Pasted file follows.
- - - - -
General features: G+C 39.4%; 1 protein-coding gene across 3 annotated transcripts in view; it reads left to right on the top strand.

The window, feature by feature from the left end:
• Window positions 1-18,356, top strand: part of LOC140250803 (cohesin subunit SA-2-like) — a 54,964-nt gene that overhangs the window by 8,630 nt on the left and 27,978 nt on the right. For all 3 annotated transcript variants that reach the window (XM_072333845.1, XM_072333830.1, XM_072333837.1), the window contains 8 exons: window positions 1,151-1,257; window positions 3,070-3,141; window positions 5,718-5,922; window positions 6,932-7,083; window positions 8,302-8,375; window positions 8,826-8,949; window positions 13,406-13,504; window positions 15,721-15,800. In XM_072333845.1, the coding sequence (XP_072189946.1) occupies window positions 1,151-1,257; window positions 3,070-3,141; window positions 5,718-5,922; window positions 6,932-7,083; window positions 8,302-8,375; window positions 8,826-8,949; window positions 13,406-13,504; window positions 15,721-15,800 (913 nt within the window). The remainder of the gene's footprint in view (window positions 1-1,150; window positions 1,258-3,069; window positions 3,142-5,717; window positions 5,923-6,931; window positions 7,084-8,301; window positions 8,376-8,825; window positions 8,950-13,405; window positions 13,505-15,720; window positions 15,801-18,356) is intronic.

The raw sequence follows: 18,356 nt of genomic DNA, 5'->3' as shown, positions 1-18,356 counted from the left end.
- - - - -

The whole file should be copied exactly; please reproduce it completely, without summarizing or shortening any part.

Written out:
General features: G+C 39.4%; 1 protein-coding gene across 3 annotated transcripts in view; it reads left to right on the top strand.

The window, feature by feature from the left end:
• Window positions 1-18,356, top strand: part of LOC140250803 (cohesin subunit SA-2-like) — a 54,964-nt gene that overhangs the window by 8,630 nt on the left and 27,978 nt on the right. For all 3 annotated transcript variants that reach the window (XM_072333845.1, XM_072333830.1, XM_072333837.1), the window contains 8 exons: window positions 1,151-1,257; window positions 3,070-3,141; window positions 5,718-5,922; window positions 6,932-7,083; window positions 8,302-8,375; window positions 8,826-8,949; window positions 13,406-13,504; window positions 15,721-15,800. In XM_072333845.1, the coding sequence (XP_072189946.1) occupies window positions 1,151-1,257; window positions 3,070-3,141; window positions 5,718-5,922; window positions 6,932-7,083; window positions 8,302-8,375; window positions 8,826-8,949; window positions 13,406-13,504; window positions 15,721-15,800 (913 nt within the window). The remainder of the gene's footprint in view (window positions 1-1,150; window positions 1,258-3,069; window positions 3,142-5,717; window positions 5,923-6,931; window positions 7,084-8,301; window positions 8,376-8,825; window positions 8,950-13,405; window positions 13,505-15,720; window positions 15,801-18,356) is intronic.

The raw sequence follows: 18,356 nt of genomic DNA, 5'->3' as shown, positions 1-18,356 counted from the left end.